This month some new characters are being introduced on PBS Kids. On the animated TV show “Xavier Riddle and the Secret Museum” we are introduced to Ben, who is a little different. He's sensitive to loud noises and he likes doing things his way and in his own time. Ben is autistic and he helps teach the show's regular cast about acceptance. “People think and do things differently. And that's OK,” says star Yadina after learning about Ben's specialness.
The 11-minute episode has the blessing of no less than Temple Grandin, the professor at Colorado State University and trailblazing spokesperson for people with autism. In the episode, the three friends Xavier, Yadina and Brad go to their secret museum and back in time to meet Grandin as a child to better understand her condition and how to make a connection with Ben.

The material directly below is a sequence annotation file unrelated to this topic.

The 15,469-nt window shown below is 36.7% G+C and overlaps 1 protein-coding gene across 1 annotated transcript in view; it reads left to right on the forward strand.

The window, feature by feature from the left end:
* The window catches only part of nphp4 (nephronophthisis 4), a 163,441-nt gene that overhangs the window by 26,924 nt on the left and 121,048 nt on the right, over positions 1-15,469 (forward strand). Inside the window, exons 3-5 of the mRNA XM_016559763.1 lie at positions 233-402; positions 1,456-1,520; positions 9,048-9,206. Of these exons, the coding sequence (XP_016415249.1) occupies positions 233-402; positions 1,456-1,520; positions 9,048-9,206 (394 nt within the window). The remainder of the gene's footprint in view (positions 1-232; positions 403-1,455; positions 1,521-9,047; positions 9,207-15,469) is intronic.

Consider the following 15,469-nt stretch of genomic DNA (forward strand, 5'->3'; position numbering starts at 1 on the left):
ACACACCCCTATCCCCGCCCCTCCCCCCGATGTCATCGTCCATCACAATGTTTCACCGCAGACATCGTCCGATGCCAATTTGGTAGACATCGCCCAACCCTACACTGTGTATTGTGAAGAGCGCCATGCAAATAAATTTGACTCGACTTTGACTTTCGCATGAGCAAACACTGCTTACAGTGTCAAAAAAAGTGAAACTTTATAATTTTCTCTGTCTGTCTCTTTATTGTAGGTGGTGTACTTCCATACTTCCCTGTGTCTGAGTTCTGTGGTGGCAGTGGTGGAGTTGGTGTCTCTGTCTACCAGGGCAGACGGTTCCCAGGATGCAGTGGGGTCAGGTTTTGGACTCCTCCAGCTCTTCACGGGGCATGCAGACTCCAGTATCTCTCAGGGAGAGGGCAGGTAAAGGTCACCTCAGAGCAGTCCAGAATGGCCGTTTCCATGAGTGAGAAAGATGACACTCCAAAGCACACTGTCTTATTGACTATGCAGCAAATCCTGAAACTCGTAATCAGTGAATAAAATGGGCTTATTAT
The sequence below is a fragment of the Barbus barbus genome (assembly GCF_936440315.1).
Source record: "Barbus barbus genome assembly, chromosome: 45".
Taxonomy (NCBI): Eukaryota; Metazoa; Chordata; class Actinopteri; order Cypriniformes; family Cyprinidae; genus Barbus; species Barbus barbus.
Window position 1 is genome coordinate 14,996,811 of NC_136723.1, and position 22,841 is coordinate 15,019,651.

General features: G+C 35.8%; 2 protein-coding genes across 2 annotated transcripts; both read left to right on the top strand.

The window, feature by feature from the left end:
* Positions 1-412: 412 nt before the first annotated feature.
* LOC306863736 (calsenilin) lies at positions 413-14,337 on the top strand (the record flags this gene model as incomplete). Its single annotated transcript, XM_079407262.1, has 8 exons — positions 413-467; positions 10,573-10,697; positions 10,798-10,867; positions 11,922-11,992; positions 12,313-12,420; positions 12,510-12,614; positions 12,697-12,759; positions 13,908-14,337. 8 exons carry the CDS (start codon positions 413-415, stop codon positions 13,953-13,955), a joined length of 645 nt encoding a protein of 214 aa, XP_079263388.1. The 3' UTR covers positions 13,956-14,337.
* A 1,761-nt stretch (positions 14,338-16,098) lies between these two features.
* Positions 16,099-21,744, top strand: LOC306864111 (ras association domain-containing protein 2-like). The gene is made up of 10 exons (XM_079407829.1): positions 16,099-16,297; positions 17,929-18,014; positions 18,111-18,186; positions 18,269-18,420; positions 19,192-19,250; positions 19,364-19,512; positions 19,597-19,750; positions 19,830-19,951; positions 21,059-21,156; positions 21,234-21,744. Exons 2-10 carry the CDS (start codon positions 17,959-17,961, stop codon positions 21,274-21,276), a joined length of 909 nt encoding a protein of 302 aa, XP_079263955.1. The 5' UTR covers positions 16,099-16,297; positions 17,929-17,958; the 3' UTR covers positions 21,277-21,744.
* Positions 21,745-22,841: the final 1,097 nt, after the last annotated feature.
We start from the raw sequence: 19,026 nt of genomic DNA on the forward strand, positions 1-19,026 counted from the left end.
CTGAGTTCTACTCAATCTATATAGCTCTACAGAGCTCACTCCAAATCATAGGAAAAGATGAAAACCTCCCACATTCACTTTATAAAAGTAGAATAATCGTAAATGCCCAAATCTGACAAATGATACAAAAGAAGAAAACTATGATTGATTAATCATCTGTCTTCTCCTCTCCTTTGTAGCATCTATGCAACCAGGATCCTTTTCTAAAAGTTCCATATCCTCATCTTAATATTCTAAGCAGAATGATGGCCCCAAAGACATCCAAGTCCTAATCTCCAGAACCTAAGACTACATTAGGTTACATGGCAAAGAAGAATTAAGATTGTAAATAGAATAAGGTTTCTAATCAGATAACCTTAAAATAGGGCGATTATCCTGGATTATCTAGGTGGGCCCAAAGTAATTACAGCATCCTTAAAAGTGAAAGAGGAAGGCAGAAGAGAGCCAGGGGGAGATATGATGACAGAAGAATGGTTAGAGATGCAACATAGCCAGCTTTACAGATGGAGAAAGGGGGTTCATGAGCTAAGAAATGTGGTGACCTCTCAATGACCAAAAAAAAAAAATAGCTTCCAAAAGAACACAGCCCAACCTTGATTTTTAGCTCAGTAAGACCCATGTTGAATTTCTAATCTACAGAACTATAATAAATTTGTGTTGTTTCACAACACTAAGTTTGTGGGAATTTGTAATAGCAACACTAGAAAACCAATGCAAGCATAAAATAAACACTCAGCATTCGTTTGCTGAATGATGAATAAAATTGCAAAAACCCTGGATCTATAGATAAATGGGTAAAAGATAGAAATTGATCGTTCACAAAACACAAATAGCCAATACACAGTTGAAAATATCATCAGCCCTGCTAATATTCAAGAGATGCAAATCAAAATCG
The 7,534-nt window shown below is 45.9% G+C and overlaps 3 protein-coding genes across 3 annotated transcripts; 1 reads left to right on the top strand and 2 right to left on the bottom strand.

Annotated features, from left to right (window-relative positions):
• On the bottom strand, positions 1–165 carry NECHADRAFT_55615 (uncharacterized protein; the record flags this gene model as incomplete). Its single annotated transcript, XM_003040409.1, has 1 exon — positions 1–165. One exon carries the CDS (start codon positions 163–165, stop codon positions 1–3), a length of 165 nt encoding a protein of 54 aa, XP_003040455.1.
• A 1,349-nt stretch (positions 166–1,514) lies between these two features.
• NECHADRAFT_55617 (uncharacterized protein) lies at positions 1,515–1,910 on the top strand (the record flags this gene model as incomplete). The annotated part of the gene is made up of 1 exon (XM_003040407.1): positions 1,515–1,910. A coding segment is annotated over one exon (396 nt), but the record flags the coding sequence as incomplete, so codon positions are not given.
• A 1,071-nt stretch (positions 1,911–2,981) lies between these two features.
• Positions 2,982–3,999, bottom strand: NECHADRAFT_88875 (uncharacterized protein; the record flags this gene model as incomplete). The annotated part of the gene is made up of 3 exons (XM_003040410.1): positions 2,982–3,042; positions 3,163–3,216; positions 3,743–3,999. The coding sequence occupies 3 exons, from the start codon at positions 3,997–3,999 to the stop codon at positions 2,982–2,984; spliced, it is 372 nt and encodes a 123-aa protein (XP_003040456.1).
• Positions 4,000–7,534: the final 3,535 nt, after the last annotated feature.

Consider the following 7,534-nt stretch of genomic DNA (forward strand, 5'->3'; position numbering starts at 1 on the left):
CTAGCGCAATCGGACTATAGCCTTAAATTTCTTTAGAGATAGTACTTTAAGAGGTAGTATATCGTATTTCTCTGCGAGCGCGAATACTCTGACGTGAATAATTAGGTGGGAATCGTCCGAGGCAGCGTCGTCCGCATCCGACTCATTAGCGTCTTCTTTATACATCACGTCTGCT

“It was wonderful. Absolutely wonderful,” Grandin said recently via Zoom. “I think things like this show are really good on educating elementary school kids about differences and inclusion.”
The episode is one of several ways PBS Kids is celebrating Autism Awareness Month. On “Daniel Tiger’s Neighborhood,” viewers are introduced to Max, who avoids loud sounds and is comforted by a heavy blanket. He likes buses and bugs and marches to the beat of his own drummer.
Max represents the first time an autistic character has been highlighted on “Daniel Tiger’s Neighborhood,” and the creators consulted autism experts and child development specialists. He fits neatly into an ongoing theme of the show which teaches that all people have unique needs and that friends can help.
“It was important for us to introduce this character, Max, authentically and with care, but the social and emotional message of the episode I think can apply to all of us,” said Chris Loggins, supervising producer of “Daniel Tiger’s Neighborhood,” from Fred Rogers Productions.